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Topic: Faith

The Deception of the Miraculous

by Darrel Cline

I have often pondered Jesus' words in Luke 16:19-31 where Jesus' story about the request of the rich man in the flames of Hell is recorded. The rich man was quoted as requesting that Father Abraham provide his brothers with a foundation for faith by sending them one raised from the dead. Abraham's response was that they had Moses and the prophets and if they would not listen to them, they would not be persuaded if someone rose from the dead to tell them the truth. I have pondered that in respect to the apparent contradiction that exists between the truth of Abraham's words and the records of the Gospels, especially John's. John presented seven miraculous signs that, according to his own words, were designed to give us a basis for faith (...these were written that ye might believe that Jesus is the Christ...).

In a nutshell, the problem looks like this: Jesus did miracles so that men might believe He is the Christ, but Abraham claims that miracles are ineffectual in producing faith.

This morning I believe the answer came. It finally dawned on me that Jesus never was into the creation of faith based upon the miraculous in spite of the appearances in the Gospels. The truth I had overlooked all these years is that the Gospels have a "context" which arises out of the progressive revelation that began in the Old Testament. In Isaiah, God's apologetic, which He repeats over and over, is that men can know that they have heard from the true God when they have heard the end from the beginning. What that means is that fulfilled prophecy is God's apologetic. The logic is simple: no one can prophesy accurately unless he is in contact with omniscience. Therefore, if one does prophesy accurately, he must be speaking for the true omniscient God. Given the Old Testament reality that prophecy covered time from just a few years to well over several millennia, the fulfillment of prophecy has always been a demonstrated claim that could be validated. Since God Himself says that we can know if we have the right God or not on the basis of the "god's" ability to tell the future accurately, Jesus had to have come into history in that context.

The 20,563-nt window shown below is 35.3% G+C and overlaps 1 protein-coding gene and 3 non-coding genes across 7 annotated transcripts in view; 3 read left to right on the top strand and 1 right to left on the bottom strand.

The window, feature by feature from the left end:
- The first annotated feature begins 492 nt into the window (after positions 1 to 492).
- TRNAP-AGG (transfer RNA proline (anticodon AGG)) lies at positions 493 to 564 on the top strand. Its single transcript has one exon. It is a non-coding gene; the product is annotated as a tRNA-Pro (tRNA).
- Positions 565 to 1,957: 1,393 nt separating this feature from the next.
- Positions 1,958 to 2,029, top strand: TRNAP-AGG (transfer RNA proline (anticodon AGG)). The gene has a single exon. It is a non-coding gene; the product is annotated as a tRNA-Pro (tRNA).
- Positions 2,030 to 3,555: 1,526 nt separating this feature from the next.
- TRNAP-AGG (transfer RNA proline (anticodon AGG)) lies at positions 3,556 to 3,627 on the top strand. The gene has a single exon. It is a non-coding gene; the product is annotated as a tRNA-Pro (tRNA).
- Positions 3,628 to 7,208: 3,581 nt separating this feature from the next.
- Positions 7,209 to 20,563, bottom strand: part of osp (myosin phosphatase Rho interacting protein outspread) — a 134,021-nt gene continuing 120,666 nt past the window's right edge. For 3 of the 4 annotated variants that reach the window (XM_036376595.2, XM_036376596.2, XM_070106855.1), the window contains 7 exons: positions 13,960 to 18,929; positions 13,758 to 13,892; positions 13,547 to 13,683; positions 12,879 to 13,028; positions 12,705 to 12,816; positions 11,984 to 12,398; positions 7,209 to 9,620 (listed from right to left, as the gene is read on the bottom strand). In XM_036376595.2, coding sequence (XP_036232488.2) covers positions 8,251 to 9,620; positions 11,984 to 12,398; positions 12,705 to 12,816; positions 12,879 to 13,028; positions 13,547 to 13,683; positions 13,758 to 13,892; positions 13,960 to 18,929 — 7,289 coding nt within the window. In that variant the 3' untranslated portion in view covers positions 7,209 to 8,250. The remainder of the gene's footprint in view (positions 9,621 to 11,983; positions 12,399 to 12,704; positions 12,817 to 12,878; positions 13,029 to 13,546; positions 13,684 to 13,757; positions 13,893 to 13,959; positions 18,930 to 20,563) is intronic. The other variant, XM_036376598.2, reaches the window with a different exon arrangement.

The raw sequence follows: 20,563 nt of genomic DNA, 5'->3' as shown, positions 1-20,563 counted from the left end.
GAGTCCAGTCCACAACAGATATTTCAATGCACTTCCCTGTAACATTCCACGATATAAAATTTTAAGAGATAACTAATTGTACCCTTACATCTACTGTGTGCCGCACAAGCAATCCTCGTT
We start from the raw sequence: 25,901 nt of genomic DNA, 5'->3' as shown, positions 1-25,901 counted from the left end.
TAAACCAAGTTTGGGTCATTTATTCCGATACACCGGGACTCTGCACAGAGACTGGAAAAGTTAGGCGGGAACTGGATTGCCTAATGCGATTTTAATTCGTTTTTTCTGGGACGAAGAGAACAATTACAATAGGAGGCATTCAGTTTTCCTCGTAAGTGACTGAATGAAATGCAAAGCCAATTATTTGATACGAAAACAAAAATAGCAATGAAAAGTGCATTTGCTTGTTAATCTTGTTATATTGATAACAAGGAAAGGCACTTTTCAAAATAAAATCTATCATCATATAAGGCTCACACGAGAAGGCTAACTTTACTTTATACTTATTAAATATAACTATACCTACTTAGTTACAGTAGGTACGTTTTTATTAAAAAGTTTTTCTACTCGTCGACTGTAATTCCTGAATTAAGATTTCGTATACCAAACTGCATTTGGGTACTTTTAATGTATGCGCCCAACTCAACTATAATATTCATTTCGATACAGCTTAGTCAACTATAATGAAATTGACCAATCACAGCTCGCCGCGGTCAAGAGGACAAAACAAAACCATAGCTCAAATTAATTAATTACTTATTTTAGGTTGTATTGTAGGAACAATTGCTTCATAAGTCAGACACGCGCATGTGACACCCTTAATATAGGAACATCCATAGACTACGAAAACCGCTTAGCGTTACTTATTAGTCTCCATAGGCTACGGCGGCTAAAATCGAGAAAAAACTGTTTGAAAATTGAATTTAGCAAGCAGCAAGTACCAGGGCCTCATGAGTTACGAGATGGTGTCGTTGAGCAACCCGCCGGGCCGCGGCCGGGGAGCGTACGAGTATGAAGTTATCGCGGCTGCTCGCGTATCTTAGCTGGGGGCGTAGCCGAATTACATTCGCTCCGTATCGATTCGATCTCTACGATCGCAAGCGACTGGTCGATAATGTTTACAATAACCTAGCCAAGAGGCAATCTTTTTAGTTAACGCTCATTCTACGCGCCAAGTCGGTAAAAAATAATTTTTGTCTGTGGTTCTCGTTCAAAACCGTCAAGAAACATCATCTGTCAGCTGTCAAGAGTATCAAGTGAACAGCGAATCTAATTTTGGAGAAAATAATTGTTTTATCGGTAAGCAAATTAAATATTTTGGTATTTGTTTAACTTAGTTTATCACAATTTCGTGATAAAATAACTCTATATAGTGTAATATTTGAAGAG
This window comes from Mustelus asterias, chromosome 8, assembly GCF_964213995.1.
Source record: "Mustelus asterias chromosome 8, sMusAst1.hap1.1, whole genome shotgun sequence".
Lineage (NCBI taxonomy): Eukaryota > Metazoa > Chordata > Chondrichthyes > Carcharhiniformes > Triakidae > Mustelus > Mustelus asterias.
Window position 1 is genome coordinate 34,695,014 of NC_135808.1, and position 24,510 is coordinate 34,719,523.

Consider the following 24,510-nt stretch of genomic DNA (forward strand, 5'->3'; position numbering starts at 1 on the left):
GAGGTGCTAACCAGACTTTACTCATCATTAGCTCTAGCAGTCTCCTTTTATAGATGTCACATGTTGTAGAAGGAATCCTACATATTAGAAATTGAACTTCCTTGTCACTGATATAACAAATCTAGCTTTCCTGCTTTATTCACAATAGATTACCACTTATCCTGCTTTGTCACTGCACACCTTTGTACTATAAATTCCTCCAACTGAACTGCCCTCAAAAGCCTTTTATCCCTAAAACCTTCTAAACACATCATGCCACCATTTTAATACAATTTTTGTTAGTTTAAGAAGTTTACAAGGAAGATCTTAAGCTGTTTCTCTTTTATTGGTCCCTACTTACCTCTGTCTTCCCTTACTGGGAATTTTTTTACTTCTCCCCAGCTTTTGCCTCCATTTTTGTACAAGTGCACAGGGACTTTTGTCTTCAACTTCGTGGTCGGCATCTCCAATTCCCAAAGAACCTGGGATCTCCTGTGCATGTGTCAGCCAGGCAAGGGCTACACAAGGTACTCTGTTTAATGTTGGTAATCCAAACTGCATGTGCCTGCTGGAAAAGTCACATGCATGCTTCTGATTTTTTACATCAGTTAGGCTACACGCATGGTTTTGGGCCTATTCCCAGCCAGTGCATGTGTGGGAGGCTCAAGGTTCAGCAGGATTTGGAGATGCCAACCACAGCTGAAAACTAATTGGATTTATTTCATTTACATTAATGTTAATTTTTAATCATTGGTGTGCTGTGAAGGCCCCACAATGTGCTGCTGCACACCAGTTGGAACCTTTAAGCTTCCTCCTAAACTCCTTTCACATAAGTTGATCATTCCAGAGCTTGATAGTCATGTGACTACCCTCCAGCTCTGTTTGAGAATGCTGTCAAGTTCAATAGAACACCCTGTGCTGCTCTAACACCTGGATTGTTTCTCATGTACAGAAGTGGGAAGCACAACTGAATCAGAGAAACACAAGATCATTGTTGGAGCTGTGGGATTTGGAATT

The significance of this? Simply this: prophecy had identified Messiah in terms of certain works of power that He would accomplish. Jesus' works of power were not in themselves an argument for His identity. However, as fulfillment of prophecy, they contained powerful apologetical foundations for legitimate persuasion based upon the logic of the necessity of contact with omniscience for legitimate and accurate prophecy that covered all manner of spans of time.

Works of power alone are no more legitimate than magic. The problem with works of power is that they appear to be miraculous if the observers do not know the mechanisms that produce them. If they know those mechanisms, the works of power cease to be persuasive. If they do not know those mechanisms and they have a gullible streak in them, they may switch their allegiances from one magician to another. But, Jesus was more than a magician. He was a fulfillment of written prophecy. That it was written made it indisputable that the prophecy was actually given in time prior to the fulfillment. Then, when the fulfillment came, it was easy to compare what had been predicted and what had happened. If the two were in harmony, prophecy was fulfilled. If prophecy was fulfilled, it argued for revelation from an omniscient source. The only omniscient source that exists is the God of infinite knowledge.

The reason that Father Abraham said that those who rejected Moses and the prophets would also reject the miraculous is simply that the former is far greater as a foundation for faith than the latter. If people can look at the evidence of fulfilled prophecy from a comparison of Moses' writings and Jesus' life and walk away, what good will an act of power do--especially since everyone knows that works of power may well be nothing more than special magic?

That powerful works are not a sufficient basis for faith in themselves is revealed by the Book of the Revelation where we are told that the false prophet to come will be able to call fire down from heaven. If powerful ability argues for loyalty, men ought to follow the false prophet. But powerful ability is only a legitimate argument for loyalty if the abilities have been prophesied from long ages past. In fact, it is the prophecy of the Book of Revelation about the abilities of the false prophet that will enable God's people to be discerning in the days when the prophecy is fulfilled. Thus, it is not power than convinces us; it is omniscience revealed in prophecy followed by history.

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This is article #311.
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